Sunday, March 4, 2012

Unsustainable logging under the veil of Oil Palm

BY Margaret Brownjohn

McGrabin-Colonial-PowerHaving walked through the pristine forests of the Alexandria Ranges next door...it will be sad to loose the rainforests. With it people loose biodiversity, traditional medicine, hunting grounds and food. It may also introduce environmental issues with soil erosion, fertilisers and refinery waste products contaminating water streams on which people rely (as in WNBP) unless there are environmental management plans in place - as are applicable any with resource type projects...and I think should be enforceable in this case also. I agree with Paul - the trees will be cut down faster than they are replaced... Is the deforestation staged.. or all in one go?

The govt. has not even had a chance to develop national protected areas maps - based on the conservation values of preserving..yet.. was the ok given with conditions e.g. restricted areas? This would have to be against Department of Environment & Conservation Sustainable Environment Program visions and REDD+ targets and international commitments also..

Also coming from Oil palm family.. and hearing complaints first hand on the extent and rate of logging in WNBP and little new infrastructure development in existing communities (after over 10 years) despite the collective efforts of new communities e.g. to bring power by paying for their own power poles and still seeing nothing nor new opportunities (spin off benefits?) for the following generations...

How many PNG people are employed by the West Sepik projects?

Those communities in WNBP have however seen development - through nucelous estate communities... but also consider these were settlement communities as the local indigenous populations were nomadic and thus could not effectively have claim to blocks of land and probably did not benefit from a lot of the development... thus also consider the potential social breakdown impacts of existing people.. with disconnect of land..and traditional land markers (stones, paths streams etc). Which land owners have signed away their people's land and for how much - were they made aware of risks vs benefits and their rights?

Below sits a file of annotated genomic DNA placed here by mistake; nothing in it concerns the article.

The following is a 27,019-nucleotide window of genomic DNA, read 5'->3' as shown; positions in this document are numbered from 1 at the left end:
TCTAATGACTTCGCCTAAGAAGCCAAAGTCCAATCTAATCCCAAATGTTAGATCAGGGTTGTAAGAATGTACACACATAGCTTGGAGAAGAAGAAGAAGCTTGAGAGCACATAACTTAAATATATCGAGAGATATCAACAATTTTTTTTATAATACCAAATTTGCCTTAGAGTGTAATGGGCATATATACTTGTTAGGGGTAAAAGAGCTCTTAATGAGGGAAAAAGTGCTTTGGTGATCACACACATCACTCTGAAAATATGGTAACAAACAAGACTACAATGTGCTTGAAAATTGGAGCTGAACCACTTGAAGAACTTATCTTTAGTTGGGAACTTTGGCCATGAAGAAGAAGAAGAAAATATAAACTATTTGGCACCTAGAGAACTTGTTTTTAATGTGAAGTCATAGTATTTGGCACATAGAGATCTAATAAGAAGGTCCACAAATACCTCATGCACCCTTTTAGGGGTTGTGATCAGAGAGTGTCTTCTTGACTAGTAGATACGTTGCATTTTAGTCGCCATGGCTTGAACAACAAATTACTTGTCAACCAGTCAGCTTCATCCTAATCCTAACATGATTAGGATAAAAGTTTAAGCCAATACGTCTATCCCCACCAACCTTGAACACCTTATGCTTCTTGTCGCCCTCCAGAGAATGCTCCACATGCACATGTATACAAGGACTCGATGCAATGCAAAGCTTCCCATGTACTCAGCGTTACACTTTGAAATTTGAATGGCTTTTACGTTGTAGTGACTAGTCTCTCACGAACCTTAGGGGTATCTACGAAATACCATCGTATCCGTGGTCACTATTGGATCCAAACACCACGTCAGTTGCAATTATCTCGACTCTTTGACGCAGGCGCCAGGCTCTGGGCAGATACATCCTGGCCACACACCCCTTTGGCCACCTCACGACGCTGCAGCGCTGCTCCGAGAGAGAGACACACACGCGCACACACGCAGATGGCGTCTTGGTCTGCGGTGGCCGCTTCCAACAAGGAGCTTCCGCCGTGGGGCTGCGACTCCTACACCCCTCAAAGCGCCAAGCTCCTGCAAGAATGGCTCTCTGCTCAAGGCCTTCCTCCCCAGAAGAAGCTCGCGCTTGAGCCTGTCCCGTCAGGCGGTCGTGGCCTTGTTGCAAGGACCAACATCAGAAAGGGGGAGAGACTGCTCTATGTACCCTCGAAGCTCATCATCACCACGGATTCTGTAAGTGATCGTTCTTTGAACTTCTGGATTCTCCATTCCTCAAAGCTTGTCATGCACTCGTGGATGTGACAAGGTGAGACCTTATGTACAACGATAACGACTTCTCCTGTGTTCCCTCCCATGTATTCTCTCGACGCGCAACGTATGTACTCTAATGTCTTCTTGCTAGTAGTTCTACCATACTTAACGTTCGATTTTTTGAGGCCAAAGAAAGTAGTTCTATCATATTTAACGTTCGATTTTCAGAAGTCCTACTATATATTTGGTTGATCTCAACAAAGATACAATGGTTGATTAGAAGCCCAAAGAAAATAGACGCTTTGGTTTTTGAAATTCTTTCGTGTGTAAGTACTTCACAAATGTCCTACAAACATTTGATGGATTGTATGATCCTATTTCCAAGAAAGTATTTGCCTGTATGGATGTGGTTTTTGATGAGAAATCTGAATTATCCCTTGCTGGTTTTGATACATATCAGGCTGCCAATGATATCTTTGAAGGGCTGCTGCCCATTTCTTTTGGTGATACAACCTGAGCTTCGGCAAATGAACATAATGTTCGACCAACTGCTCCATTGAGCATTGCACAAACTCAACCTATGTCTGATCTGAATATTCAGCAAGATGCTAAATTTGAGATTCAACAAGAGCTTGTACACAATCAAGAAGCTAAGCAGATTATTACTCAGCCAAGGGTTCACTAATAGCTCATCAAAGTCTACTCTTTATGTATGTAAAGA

What rigour has been done in terms of planning and costing in terms of sustainable community development? Good intentions to vs. effective implementation are two different things. Has any consideration been put into the potential for other industries e.g. sago industries, vanilla, cocoa and fishing.. would this impact the potential for these industries?

Has there been any public consultation on the issue???

I would like to see the proposal that claims development benefits and the sustainable implementation commitments and associated cost benefit analysis rigour behind this proposal... The government is totally forgoing an income generating stream...that could be used for other initiatives in the local areas? To me that is crazy. Better to get some income and use the money to support development initiatives e.g. medical centres and schools rather than leaving it at the total directive (and timing) of a private foreign owned company.

To me this seems a green light for unsustainable logging under the veil of Oil Palm Development.... If that is true - it will marginalise the local people and introduce more problems that solutions in the long term.

What about considering other income generating options and then presenting the best case.. What about Sago based industries? In Sepik they already grow Cocoa and Vanilla...? .. I don't like the way this sounds..